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Sir Keir Starmer has repeatedly promised not to increase major taxes such as income tax, national insurance and value-added tax, but has failed to completely rule out capital gains tax (CGT) increases.

There have been a number of subtle signals which suggest the Labour party will increase Capital Gains Tax if they should come to power in July.

Number 1

The Labour chief adviser's online 'like' about raising capital gains sparked new fears that the party plans to raise CGT for property owners and businesses.

Morgan McSweeney, the Labour leader's chief of staff, 'liked' a social media post favouring a £15 billion tax hike.

The post, put up on Saturday, said "Labour would be wise politically to raise capital gains tax, it is an easy sell to the three in 100 that currently pay it.

"We have to ask ourselves what sort of society we want to live in.

"A small rise would bring in over £15bn - lifting the two child cap would cost £1.6bn. Sounds a good idea to me!"

He later removed the like and is understood to have told colleagues that it was accidental.

But the move leads to further speculation that Starmer will raise billions by putting up the rate of capital gains.

The Tories have claimed that Labour is planning 17 "secret" tax raids, including making the sale of a primary residence liable for capital gains tax.

But Starmer ruled this out stating it was a "desperate" tactic from the Tories to suggest he would impose CGT on the sale of people's homes.

The Labour leader said he could "absolutely" guarantee that would not happen.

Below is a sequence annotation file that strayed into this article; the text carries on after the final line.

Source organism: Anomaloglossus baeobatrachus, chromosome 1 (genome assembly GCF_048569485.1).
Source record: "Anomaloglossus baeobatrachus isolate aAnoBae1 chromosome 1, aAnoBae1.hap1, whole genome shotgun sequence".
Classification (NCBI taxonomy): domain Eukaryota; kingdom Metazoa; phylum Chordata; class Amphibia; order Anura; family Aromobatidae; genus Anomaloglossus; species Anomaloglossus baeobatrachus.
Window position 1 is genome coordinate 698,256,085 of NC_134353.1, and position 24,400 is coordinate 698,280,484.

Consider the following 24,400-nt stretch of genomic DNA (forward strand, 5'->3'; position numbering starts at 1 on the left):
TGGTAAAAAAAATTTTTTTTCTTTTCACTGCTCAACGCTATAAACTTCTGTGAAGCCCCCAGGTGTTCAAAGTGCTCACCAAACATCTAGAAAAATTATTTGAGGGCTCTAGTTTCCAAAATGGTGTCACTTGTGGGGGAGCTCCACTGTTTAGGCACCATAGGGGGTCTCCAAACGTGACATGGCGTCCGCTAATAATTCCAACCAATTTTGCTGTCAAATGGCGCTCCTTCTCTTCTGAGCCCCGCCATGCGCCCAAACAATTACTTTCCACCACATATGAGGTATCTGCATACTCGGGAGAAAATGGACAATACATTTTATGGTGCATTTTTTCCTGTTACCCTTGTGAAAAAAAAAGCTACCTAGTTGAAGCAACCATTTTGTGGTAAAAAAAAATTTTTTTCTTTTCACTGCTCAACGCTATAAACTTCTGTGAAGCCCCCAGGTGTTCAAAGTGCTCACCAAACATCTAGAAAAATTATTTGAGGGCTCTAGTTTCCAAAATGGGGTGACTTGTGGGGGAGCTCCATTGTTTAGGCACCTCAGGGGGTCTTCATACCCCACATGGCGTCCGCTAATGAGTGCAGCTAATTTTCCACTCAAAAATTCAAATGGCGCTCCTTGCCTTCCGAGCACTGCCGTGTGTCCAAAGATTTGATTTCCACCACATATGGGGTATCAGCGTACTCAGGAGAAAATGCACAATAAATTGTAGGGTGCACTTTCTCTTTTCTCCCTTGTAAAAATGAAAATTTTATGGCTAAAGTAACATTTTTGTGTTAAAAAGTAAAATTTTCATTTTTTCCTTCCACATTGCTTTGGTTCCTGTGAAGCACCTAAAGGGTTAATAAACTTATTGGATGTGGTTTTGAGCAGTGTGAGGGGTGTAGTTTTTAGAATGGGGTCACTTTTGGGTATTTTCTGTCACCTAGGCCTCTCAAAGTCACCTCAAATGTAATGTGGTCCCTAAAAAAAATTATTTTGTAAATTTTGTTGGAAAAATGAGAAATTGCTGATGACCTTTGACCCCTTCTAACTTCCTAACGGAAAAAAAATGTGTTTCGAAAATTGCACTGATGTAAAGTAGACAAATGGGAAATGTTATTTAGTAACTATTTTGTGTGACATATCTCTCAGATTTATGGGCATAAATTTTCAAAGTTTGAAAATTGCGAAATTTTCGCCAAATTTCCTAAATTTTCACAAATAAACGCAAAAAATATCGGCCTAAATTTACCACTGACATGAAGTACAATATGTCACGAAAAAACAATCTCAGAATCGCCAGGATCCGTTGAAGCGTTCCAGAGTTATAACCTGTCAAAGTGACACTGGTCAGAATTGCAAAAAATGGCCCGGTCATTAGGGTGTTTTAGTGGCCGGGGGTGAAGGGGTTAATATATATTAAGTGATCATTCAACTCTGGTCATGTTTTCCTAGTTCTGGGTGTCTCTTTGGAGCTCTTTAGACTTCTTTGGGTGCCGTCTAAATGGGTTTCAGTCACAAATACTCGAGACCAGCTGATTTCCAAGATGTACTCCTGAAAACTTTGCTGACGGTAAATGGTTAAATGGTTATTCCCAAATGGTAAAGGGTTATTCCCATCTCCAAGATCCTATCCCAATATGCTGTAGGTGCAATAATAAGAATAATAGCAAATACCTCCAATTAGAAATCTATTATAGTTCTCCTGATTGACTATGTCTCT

Number Two

The Conservatives have accused the Labour Party of planning to raise capital gains tax on businesses, which Labour has not rejected.

During an interview with the BBC last week, Starmer did not rule out wider increases in capital gains tax, but more broadly rejected the past Labour argument to always "put up tax."

Labour has insisted it would not raise taxes beyond the raids announced on private schools and non-doms.

But it has not concretely ruled out any increases except income tax rates, capital gains on family homes, national insurance and VAT.


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CGT is paid on profit made from the sale of assets ranging from shares and building assets to second homes.

Number Three

The highest rate of CGT is 28 per cent, which is far lower than the top rate of income tax which sits at 45 per cent, something some Labour politicians have deemed unfair.

Labour's deputy leader, Angela Rayner previously suggested equalising the two rates meaning that capital gains would double.

Rachel Reeves, the shadow chancellor, initially opposed a rise arguing that it would pound small business owners, but is said to be under internal pressure to change her mind.

Labour is showing an unwillingness to completely rule out capital gains tax while promising not to increase other mainstream taxes fueling unrest for business and property owners.

Labour has been approached for comment

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